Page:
Diva Harris talks to William Arnold about his 21st century homage to Victorian botany.
Yellow Archangel (Lamium gleobdolon)
William Arnold is a photographer living in Cornwall. Having chanced upon a copy of his Antler Press photo book some time ago and following him on Twitter, I began to notice the fruits of his latest labour, Suburban Herbarium, springing up on my timeline.
Pared-down yet enchantingly beautiful, William’s photographs document the plant species he encounters on regular lunch break walks around the western outskirts of Truro.
As someone who is unreasonably excited by anything which makes reference to popular Victorian practices (herbaria, floriography, hairwork…), I wanted to know more about the project, and was delighted when William agreed to answer my (possibly too) enthusiastic questions via email.
First off, what was it specifically about Victorian botany which appealed to you?
It was initially an interest in old photographic processes and the umbilical link between photography and science which drew me towards Victorian life sciences. That, and an interest in nature writing, particularly Henry David Throreau’s Walking and Richard Jeffries’ Nature Near London. I have always gained great fulfilment from the natural world, but felt a loss of the link through my day job and its associated pressures. I wanted to reconnect.
A previous project of mine – Outside City Walls – is a series of large-format landscape photographs I took on lunch break walks. They were processed in a DIY developer made using the coffee granules supplied in the staff room. I was heavily influenced by Paul Farley and Michael Symmons Roberts’ Edgelands, alongside the mid-19th century writings of Thoreau. I was interested in the notion of preserving this contemporary edgeland wilderness environment in aspic.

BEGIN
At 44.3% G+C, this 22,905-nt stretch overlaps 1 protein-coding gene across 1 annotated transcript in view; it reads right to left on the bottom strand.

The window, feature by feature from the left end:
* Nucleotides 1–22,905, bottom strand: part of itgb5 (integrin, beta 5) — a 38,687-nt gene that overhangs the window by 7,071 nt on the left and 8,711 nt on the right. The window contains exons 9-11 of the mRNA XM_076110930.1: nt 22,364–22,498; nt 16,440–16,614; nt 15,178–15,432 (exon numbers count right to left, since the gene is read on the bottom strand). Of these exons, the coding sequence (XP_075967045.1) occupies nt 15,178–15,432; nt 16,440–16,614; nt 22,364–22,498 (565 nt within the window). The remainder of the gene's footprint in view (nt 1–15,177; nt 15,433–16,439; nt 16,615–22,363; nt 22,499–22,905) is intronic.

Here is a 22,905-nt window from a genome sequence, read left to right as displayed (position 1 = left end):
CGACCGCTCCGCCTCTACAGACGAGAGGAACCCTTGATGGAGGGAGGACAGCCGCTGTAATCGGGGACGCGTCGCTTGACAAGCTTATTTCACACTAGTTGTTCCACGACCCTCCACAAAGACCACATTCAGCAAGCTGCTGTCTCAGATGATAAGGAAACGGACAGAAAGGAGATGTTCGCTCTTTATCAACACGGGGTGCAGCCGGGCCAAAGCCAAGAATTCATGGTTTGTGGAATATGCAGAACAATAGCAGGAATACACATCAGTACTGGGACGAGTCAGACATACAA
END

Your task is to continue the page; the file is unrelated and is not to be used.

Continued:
The botanical survey [Suburban Herbarium] came about through noticing year on year the incredible biodiversity of this area that 20 years ago would have been pastureland, but is now a mixture of housing estates, building sites, business parks and a college campus, cut through by these old country tracks. I found the mix of native species and garden escapees intriguing.
So, the work follows on from Outside City Walls, but I wanted to make something that was very much more documentary in nature and that would focus on one aspect of the environment. The process was chosen because it forces a focus on the form and detail of each of the specimens, devoid of any other context – the flat form and similarities in method call to mind Anna Atkins’ cyanotype botanical portfolios and Henry Fox Talbot’s first photogenic drawings.
Lords-and-ladies (Arum maculatum)
I’m really interested in the form you chose – as you say, it forces the viewer to focus on details of the plant they wouldn’t necessarily normally pay attention to. Am I right in saying that there’s also an impermanence to pinhole photography? That the photographs fade with age?
The images made are as permanent as the photographic media onto which they have been recorded. Many early photographic prints made with processes such as salt printing are quite sensitive to light and definitely need to be stored away from sources of UV radiation.
The very long exposure paper negatives will fade away and can’t be fixed, but if you make the picture onto film, or properly fixed photographic paper, they’re permanent (with sensible storage).